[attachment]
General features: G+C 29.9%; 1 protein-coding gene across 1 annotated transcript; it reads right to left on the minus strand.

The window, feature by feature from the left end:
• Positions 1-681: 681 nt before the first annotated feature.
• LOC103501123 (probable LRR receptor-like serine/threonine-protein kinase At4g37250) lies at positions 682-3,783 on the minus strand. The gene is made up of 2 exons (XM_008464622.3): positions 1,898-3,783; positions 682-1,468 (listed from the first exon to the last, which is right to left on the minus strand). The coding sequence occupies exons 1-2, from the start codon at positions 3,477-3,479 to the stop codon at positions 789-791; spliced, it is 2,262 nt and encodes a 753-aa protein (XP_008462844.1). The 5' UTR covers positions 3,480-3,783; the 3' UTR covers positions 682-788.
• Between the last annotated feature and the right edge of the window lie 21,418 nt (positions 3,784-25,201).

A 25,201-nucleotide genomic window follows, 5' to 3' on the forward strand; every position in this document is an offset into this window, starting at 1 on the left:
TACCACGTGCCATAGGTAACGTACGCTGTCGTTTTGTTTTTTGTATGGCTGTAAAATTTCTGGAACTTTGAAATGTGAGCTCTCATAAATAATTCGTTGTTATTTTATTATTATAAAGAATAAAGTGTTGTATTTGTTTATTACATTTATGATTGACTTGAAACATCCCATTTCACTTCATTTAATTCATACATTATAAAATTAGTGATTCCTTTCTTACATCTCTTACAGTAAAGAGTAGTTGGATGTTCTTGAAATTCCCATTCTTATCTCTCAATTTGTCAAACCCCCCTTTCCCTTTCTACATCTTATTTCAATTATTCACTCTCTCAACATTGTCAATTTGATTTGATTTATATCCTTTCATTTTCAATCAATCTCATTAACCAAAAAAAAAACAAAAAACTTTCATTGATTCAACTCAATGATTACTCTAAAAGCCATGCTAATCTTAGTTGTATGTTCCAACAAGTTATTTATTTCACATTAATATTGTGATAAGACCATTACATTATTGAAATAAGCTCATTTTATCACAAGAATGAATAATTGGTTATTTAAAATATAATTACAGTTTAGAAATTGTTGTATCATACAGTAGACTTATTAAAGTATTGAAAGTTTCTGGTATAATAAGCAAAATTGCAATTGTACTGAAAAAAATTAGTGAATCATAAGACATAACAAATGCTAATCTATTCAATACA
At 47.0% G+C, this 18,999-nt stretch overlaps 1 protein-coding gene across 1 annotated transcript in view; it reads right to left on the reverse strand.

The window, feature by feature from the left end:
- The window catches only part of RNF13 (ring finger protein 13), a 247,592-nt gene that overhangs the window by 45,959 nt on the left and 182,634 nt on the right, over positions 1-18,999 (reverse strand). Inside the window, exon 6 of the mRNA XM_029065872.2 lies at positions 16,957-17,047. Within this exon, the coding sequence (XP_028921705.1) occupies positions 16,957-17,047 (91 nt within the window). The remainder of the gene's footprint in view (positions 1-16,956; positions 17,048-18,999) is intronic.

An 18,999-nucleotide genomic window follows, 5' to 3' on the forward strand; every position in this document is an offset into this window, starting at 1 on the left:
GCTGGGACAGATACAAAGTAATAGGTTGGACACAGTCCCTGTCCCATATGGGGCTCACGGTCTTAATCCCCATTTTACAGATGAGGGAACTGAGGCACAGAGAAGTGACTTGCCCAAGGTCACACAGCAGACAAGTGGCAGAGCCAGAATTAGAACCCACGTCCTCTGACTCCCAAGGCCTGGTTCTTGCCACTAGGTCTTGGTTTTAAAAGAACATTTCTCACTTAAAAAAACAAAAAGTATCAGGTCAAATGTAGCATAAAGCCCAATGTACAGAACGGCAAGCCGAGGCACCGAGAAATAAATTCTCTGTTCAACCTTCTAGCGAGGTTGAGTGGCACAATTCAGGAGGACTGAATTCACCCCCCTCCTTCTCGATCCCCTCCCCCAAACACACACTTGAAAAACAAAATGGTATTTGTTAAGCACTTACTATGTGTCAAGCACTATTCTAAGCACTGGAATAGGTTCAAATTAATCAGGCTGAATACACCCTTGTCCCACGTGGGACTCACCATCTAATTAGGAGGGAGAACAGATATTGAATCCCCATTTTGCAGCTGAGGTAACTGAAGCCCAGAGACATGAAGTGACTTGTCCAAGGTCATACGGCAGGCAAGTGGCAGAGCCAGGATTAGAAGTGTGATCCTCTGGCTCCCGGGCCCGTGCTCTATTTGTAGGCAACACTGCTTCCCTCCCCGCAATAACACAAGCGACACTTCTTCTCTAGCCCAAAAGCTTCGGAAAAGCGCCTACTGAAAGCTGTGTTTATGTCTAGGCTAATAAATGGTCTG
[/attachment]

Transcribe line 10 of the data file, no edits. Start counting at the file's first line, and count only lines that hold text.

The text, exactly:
- The window catches only part of RNF13 (ring finger protein 13), a 247,592-nt gene that overhangs the window by 45,959 nt on the left and 182,634 nt on the right, over positions 1-18,999 (reverse strand). Inside the window, exon 6 of the mRNA XM_029065872.2 lies at positions 16,957-17,047. Within this exon, the coding sequence (XP_028921705.1) occupies positions 16,957-17,047 (91 nt within the window). The remainder of the gene's footprint in view (positions 1-16,956; positions 17,048-18,999) is intronic.